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Recycled Vegetable Oil

NOLS on the Road Declares Energy Independence: Recycled Vegetable Oil (RVO)

Vegetable Oil Fuels the Bus


NOLS "grease monkeys" Jared Scott and Matt Armstrong show off the custom built heated fuel tank before installing on the bus.

The NOLS Bus is powered by a diesel engine, specially converted to run on vegetable oil gathered and filtered from restaurants and dining halls during the NOLS on the Road tour. Vegetable oil offers similar gas mileage as petroleum diesel, but with fewer polluting emissions. Veggie oil also leaves behind a more pleasant alternative to the black cloud of diesel engine smoke—instead of that gagging diesel smell, the bus leaves in its wake the unmistakable smell of Chinese food, popcorn or french fries!

Joel Woolf, owner of Veg Powered Systems, is the man behind the NOLS Bus' RVO system. In January, 2005 Joel and NOLS grease monkeys Jared Scott and Matt Armstrong completed the conversion that makes the NOLS Bus go.

When it comes time to fill up at the pump, the savings of using veggie oil really add up. Why? Because veggie oil is free! In fact, most restaurants and dining halls are happy to get rid of their unwanted, leftover oil in order to avoid having to pay to have it removed.

Oil Consumption
Each year, all family vehicles in the U.S. consume enough fuel to cover a regulation-size football field to the depth of about 40 miles. As a nation we are consuming approximately 20 million barrels of oil a day, making our country the number one consumer of non-renewable fossil fuels in the world. As the demand for oil rises, the remote, wild places that serve as NOLS’ wilderness classrooms are increasingly threatened by oil and gas development— places like Wyoming’s Red Desert, the Arctic National Wildlife Refuge in Alaska, and many more. To help curb our reliance on oil, reduce our polluting emissions, and keep our classrooms wild, cleaner, alternative fuel sources such as vegetable oil are providing a better solution.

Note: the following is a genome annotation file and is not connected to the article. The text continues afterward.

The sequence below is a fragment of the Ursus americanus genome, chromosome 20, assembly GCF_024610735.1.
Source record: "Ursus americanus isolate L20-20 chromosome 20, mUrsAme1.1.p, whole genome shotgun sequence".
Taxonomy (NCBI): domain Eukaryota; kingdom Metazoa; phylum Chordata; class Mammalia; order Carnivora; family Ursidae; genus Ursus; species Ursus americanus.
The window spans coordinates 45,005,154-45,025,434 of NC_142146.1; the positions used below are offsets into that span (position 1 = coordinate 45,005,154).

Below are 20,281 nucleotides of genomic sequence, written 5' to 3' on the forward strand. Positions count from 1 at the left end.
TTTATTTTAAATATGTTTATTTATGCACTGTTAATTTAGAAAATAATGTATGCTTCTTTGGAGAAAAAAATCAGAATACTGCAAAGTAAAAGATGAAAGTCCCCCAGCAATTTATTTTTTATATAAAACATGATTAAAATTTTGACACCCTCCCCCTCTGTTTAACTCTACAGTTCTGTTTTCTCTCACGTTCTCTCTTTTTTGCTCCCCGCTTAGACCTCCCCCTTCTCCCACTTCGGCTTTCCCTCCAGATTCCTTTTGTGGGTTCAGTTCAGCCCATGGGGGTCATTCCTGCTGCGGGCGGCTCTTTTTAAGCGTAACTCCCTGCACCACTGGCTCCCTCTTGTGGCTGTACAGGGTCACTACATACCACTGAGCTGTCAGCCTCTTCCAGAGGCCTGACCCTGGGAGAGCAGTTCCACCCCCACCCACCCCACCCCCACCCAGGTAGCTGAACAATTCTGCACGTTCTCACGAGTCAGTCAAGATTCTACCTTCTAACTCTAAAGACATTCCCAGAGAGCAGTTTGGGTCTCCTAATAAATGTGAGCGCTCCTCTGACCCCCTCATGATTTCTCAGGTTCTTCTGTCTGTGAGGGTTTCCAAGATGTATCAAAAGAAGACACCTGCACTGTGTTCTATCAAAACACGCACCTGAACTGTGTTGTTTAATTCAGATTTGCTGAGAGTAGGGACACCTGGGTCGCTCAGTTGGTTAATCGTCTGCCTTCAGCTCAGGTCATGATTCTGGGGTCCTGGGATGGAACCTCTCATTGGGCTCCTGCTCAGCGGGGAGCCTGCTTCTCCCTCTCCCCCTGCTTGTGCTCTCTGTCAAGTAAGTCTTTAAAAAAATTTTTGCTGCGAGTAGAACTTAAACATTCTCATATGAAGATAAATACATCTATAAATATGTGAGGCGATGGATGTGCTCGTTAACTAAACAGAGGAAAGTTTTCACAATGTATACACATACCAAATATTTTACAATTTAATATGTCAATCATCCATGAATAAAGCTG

The Vegetable Oil Alternative
Vegetable oil as a fuel source may sound like a crazy idea, but the very first diesel engine was actually built to run on peanut oil, way back in 1900. In recent years, there has been a move in two directions for the use of vegetable oil fuel in diesel engines: Biodiesel and recycled vegetable oil. Biodiesel is the name designated for a chemically altered vegetable oil that can run in existing, non-converted diesel engines. Used vegetable oil, usually acquired from restaurants needing to dispose of their used oil, can be filtered and poured directly into a converted diesel engine.

Benefits of Vegetable Oil Fuel
When used in place of petroleum diesel, Biodiesel and recycled vegetable oil offer a wide range of environmental, health, economic and fuel security benefits. Vegetable oil burned as fuel does not emit sulfur dioxide (SO2), a main compound in diesel responsible for acid rain. In addition to this 100% reduction in SO2, recycled vegetable oil fuel produces 78% less carbon dioxide (CO2), the dominant greenhouse gas responsible for global warming, 48% less carbon monoxide, a poisonous gas, 48% less asthma-causing particulate matter, and 80% less cancer-causing polycyclic aromatic hydrocarbons (PAH’s) than petroleum diesel.

Besides the substantial reductions in polluting emissions, vegetable oil fuel can also give the U.S. greater fuel security, curbing our reliance on imported oil. Currently the U.S. imports about 60% of our fuel needs from other countries, leaving us susceptible to dramatic price shocks and high defense costs to secure the imported oil.

Vegetable oil is produced domestically in the U.S., grown by American farmers. A 2001 U.S. Department of Agriculture study found that if Americans increased their demand for vegetable oil by 200 million gallons, the average net farm income would increase by $300 million per year.

 
NOLS Bus employee Riley Hopeman and Marketing Manager Matthew Copeland collect RVO to fuel the bus.
Photo: Curtis Tronolone
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